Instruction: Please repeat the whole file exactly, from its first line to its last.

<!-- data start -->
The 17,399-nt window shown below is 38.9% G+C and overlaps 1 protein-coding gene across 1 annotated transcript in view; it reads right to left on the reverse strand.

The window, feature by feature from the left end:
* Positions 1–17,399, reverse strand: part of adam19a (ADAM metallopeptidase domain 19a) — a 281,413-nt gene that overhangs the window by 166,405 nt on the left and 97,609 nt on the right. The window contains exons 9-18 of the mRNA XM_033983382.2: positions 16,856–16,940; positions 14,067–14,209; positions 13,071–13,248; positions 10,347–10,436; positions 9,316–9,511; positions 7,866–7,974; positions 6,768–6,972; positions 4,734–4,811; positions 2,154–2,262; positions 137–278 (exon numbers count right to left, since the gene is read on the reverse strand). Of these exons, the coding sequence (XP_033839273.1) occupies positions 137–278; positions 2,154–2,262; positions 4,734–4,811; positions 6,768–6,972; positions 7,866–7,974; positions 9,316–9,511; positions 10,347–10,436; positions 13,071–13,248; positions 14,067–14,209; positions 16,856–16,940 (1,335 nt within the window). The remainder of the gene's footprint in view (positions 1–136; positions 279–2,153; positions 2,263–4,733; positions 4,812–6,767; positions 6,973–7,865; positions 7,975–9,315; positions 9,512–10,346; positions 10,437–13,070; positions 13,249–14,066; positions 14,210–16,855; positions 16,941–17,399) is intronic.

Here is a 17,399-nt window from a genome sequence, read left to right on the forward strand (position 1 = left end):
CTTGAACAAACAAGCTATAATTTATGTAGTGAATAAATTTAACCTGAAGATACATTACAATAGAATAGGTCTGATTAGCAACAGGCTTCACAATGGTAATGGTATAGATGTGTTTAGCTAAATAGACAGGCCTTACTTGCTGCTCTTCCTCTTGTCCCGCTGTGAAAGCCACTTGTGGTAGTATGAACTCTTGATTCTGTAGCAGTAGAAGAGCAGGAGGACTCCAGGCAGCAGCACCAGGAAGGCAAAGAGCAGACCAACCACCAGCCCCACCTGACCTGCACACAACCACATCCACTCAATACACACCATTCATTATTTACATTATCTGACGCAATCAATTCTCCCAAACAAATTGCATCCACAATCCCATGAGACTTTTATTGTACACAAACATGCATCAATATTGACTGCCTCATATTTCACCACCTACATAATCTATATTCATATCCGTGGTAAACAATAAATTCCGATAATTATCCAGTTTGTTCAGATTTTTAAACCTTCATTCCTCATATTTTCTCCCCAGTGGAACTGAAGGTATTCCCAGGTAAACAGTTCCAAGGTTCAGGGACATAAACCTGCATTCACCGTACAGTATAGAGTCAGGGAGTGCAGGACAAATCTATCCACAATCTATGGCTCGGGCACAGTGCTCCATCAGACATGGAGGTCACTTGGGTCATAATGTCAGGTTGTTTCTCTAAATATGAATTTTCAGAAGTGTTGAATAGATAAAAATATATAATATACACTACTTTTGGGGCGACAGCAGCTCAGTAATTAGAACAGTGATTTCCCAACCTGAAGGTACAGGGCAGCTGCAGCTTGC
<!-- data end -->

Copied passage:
The 17,399-nt window shown below is 38.9% G+C and overlaps 1 protein-coding gene across 1 annotated transcript in view; it reads right to left on the reverse strand.

The window, feature by feature from the left end:
* Positions 1–17,399, reverse strand: part of adam19a (ADAM metallopeptidase domain 19a) — a 281,413-nt gene that overhangs the window by 166,405 nt on the left and 97,609 nt on the right. The window contains exons 9-18 of the mRNA XM_033983382.2: positions 16,856–16,940; positions 14,067–14,209; positions 13,071–13,248; positions 10,347–10,436; positions 9,316–9,511; positions 7,866–7,974; positions 6,768–6,972; positions 4,734–4,811; positions 2,154–2,262; positions 137–278 (exon numbers count right to left, since the gene is read on the reverse strand). Of these exons, the coding sequence (XP_033839273.1) occupies positions 137–278; positions 2,154–2,262; positions 4,734–4,811; positions 6,768–6,972; positions 7,866–7,974; positions 9,316–9,511; positions 10,347–10,436; positions 13,071–13,248; positions 14,067–14,209; positions 16,856–16,940 (1,335 nt within the window). The remainder of the gene's footprint in view (positions 1–136; positions 279–2,153; positions 2,263–4,733; positions 4,812–6,767; positions 6,973–7,865; positions 7,975–9,315; positions 9,512–10,346; positions 10,437–13,070; positions 13,249–14,066; positions 14,210–16,855; positions 16,941–17,399) is intronic.

Here is a 17,399-nt window from a genome sequence, read left to right on the forward strand (position 1 = left end):
CTTGAACAAACAAGCTATAATTTATGTAGTGAATAAATTTAACCTGAAGATACATTACAATAGAATAGGTCTGATTAGCAACAGGCTTCACAATGGTAATGGTATAGATGTGTTTAGCTAAATAGACAGGCCTTACTTGCTGCTCTTCCTCTTGTCCCGCTGTGAAAGCCACTTGTGGTAGTATGAACTCTTGATTCTGTAGCAGTAGAAGAGCAGGAGGACTCCAGGCAGCAGCACCAGGAAGGCAAAGAGCAGACCAACCACCAGCCCCACCTGACCTGCACACAACCACATCCACTCAATACACACCATTCATTATTTACATTATCTGACGCAATCAATTCTCCCAAACAAATTGCATCCACAATCCCATGAGACTTTTATTGTACACAAACATGCATCAATATTGACTGCCTCATATTTCACCACCTACATAATCTATATTCATATCCGTGGTAAACAATAAATTCCGATAATTATCCAGTTTGTTCAGATTTTTAAACCTTCATTCCTCATATTTTCTCCCCAGTGGAACTGAAGGTATTCCCAGGTAAACAGTTCCAAGGTTCAGGGACATAAACCTGCATTCACCGTACAGTATAGAGTCAGGGAGTGCAGGACAAATCTATCCACAATCTATGGCTCGGGCACAGTGCTCCATCAGACATGGAGGTCACTTGGGTCATAATGTCAGGTTGTTTCTCTAAATATGAATTTTCAGAAGTGTTGAATAGATAAAAATATATAATATACACTACTTTTGGGGCGACAGCAGCTCAGTAATTAGAACAGTGATTTCCCAACCTGAAGGTACAGGGCAGCTGCAGCTTGC